A Changing World: Education in New Brunswick
About 1920, 20th century
32.4 x 26.5 cm
Gift of Frère Arsène Morin, c.s.c.
This artefact belongs to : © Musée acadien of the Université de Moncton
Keys to History
The schoolmistress taught all the grades. If she was fortunate, the older pupils were able to help her with the youngest ones. She was entirely responsible for all the classes and had to follow the official school syllabus. The school day of a century and a half ago was divided up much as it is today: a mid-morning recess, an hour for lunch and another recess in the afternoon.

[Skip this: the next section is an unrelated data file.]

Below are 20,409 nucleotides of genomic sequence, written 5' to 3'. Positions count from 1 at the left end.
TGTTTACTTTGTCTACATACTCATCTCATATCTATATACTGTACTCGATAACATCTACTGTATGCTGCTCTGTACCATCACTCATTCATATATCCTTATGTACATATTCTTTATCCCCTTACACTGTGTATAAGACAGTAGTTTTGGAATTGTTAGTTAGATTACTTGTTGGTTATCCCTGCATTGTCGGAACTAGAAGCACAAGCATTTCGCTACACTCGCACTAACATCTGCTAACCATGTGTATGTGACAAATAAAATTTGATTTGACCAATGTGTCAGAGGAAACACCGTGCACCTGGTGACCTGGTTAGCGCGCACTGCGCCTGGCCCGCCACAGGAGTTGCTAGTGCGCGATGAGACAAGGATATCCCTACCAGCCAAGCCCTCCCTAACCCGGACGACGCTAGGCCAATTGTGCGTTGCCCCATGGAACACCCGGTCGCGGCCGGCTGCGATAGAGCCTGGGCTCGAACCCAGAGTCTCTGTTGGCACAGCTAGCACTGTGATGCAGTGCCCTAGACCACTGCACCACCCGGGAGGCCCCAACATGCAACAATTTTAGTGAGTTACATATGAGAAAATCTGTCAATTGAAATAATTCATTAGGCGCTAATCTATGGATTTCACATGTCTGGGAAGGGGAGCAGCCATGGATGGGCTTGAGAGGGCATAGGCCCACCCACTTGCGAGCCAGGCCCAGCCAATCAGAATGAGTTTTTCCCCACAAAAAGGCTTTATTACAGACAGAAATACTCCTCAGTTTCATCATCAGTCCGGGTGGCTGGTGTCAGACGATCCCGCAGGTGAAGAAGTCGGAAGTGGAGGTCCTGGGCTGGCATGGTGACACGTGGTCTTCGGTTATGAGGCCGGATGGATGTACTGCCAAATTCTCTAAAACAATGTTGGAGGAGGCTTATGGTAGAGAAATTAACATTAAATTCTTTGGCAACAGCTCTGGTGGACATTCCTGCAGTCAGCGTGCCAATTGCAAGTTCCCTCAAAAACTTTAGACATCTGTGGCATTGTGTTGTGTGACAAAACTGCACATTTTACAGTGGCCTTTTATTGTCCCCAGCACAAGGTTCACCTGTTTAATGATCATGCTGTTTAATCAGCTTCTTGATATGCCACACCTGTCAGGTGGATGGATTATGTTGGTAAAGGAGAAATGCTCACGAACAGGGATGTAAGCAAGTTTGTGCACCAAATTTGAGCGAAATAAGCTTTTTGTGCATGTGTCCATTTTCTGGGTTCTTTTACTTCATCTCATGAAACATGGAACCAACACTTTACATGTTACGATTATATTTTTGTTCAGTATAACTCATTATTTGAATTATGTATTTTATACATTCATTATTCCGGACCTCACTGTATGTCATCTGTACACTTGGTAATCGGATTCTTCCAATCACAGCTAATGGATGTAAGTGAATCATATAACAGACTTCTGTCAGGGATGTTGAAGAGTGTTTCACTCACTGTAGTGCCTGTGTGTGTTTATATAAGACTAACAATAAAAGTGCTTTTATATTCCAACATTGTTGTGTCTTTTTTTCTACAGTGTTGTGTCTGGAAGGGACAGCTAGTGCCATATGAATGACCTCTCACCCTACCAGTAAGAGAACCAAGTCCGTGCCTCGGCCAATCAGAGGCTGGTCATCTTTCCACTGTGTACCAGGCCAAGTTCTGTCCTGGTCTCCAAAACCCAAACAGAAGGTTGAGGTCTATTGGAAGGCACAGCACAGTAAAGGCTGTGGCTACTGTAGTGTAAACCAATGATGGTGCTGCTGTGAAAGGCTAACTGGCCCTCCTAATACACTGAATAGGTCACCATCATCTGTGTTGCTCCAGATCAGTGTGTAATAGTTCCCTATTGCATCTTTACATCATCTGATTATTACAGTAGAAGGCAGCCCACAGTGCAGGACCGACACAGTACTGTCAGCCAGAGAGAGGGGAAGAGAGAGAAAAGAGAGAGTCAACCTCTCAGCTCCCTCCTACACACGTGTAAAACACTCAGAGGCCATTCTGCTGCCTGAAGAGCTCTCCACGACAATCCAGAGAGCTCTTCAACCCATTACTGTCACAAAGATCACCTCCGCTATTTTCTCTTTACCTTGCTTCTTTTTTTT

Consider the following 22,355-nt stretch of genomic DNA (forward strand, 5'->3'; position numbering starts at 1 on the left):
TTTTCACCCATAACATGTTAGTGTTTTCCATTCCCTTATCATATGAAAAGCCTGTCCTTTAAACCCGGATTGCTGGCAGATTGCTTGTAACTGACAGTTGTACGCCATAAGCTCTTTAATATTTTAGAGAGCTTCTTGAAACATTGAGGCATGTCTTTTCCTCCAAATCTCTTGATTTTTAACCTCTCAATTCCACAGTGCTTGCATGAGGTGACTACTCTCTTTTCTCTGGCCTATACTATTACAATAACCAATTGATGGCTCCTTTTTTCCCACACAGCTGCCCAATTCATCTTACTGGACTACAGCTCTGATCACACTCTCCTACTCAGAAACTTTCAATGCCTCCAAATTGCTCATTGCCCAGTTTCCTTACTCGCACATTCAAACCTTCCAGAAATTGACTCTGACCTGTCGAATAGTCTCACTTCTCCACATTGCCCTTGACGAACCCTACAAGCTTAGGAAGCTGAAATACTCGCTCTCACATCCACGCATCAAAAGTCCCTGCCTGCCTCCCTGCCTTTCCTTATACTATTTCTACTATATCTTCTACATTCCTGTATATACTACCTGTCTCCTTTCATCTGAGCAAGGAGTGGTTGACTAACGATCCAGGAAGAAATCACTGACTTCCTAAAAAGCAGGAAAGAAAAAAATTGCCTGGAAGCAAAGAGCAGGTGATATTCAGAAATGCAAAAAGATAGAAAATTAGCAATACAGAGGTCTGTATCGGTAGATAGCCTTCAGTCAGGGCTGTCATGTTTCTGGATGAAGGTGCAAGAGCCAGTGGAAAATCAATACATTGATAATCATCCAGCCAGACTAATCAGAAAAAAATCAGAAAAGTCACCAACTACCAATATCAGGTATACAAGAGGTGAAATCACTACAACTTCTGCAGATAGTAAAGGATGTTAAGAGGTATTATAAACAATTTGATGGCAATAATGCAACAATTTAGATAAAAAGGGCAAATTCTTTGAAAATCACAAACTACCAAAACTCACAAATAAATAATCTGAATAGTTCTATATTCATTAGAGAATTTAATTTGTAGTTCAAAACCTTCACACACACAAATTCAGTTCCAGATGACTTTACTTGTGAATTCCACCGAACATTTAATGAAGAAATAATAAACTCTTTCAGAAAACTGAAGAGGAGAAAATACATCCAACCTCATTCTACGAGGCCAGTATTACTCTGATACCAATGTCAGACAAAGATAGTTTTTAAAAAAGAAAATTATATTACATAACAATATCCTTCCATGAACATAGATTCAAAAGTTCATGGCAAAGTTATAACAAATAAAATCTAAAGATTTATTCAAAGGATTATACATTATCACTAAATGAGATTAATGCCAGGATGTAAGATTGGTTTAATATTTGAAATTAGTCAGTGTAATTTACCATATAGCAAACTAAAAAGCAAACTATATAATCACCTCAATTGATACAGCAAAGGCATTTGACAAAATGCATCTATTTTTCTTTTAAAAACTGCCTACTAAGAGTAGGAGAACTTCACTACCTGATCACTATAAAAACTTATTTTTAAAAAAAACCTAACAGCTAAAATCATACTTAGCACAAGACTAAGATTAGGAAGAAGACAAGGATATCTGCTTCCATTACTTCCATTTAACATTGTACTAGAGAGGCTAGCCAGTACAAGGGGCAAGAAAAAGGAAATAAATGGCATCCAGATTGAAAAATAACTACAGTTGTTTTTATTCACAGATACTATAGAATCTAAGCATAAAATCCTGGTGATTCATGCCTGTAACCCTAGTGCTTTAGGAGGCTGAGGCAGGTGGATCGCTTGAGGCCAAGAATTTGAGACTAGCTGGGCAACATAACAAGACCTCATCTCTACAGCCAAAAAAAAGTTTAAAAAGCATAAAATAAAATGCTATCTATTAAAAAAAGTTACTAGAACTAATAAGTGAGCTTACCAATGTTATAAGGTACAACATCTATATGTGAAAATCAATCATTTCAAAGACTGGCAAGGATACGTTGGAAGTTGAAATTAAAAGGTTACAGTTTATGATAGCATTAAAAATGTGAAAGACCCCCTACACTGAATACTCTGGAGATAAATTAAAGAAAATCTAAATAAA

Disillusioned by poor working conditions like low salaries, inadequate teaching materials and absenteeism, many young schoolmistresses left the schools they had been assigned to. They often asked to be transferred, which upset the continuity of the teaching in the schools concerned.
Slate-pencils were used to write on a slate, which was wiped clean with a damp cloth.
At the start of the school year parents went to the general store to buy slates for the children to take to school.
In Acadia slates were used for schoolwork from the mid-19th century until the early 20th century.
In the schoolroom the boys and girls wrote on slates.